Sheriff Tony Thompson says they never want the families of those who have given their lives to think those sacrifices have been forgotten. Sheriff Thompson says, “This event every year is more so reminding both the community as well as the families that these are our brothers, our sisters, that have fallen in the greatest sacrifice in our profession, and that is laying down their lives for the safety of others.”
The murder of George Floyd, protests and riots, efforts to defund police departments and more have forced those who wear the badge to “dig deep,” according to Thompson. “We’ve had a very tough year in law enforcement,” Thompson says. “We’ve had acts within our profession that have brought discredit to our profession, and yet on top of that, the pandemic and everything else. It’s just been a very difficult and challenging year.”
Despite that, the sheriff says he’s optimistic today’s ceremony will be about more than remembering the sadness and losses.
“The theme of this year’s event is not just a solemn reflection but hopefully a bit of a celebration,” Thompson says. “We are coming out of what has been a very challenging and very difficult year and the ability to look forward to what the future brings for us.”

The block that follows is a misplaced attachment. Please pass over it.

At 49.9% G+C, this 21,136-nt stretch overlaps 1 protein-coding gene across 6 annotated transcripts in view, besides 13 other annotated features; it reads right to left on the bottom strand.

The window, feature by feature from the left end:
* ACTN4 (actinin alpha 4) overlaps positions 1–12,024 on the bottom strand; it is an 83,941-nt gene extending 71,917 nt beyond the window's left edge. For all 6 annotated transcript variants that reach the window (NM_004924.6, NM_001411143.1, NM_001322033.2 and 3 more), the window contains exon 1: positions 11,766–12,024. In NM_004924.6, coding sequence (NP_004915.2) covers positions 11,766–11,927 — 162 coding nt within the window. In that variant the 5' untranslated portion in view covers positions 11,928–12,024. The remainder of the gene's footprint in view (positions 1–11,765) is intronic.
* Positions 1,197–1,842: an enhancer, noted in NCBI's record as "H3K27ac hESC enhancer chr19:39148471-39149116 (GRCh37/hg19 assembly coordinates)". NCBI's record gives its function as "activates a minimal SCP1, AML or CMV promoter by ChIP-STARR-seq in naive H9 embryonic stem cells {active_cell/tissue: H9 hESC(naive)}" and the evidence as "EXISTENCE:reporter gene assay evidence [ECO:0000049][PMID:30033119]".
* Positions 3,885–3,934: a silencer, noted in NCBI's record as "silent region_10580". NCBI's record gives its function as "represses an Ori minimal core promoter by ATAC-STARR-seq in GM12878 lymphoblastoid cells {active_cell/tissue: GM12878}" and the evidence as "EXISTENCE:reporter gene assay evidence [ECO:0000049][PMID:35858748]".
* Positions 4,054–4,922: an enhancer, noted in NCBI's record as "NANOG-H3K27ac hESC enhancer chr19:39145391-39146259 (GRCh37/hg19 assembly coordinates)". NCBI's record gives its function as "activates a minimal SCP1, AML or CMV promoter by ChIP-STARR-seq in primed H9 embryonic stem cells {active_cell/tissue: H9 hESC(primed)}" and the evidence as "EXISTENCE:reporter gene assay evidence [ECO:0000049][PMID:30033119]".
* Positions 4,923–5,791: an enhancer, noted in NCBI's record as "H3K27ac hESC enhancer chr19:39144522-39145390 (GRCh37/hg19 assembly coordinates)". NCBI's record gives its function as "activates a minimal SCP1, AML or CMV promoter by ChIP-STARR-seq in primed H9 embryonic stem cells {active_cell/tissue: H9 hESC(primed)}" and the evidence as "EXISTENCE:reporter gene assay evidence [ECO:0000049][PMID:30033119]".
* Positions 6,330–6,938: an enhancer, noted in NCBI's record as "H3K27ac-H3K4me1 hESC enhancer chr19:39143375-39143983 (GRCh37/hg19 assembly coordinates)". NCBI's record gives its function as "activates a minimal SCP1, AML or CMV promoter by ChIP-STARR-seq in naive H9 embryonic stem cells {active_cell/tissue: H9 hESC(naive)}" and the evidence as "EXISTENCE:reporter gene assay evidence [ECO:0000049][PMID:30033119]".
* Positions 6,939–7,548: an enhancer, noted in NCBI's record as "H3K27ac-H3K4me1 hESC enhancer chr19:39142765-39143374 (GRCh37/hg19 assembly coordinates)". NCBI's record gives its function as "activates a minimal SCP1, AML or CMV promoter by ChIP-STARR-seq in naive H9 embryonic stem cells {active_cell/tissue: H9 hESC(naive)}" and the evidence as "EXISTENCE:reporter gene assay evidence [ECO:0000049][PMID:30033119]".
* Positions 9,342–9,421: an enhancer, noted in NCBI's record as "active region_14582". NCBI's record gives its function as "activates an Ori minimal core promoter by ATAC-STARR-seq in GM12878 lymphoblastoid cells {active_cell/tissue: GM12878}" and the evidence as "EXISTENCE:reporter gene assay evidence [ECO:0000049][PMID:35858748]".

A portion of today’s event will be dedicated to remembering one of the darkest times in Iowa law enforcement history 40 years ago. On July 12, 1981, Waterloo police officers Wayne Rice and Michael Hoing responded to a complaint of loud music at a home two blocks from city hall. After a confrontation, James “T-Bone” Taylor took Rice’s gun and killed both officers.
Taylor fled and eluded capture for several days. After a nearly week-long manhunt, he was caught in a bean field near La Porte City and eventually convicted of murdering the 27-year-old Rice and 28-year-old Hoing. The search for Taylor also led to the death of a third local officer.
Two days after Rice and Hoing were gunned down, Black Hawk County sheriff’s deputy William Mullikin died in a traffic accident while responding to a reported sighting of Taylor.
(By Elwin Huffman, KOEL, Waterloo)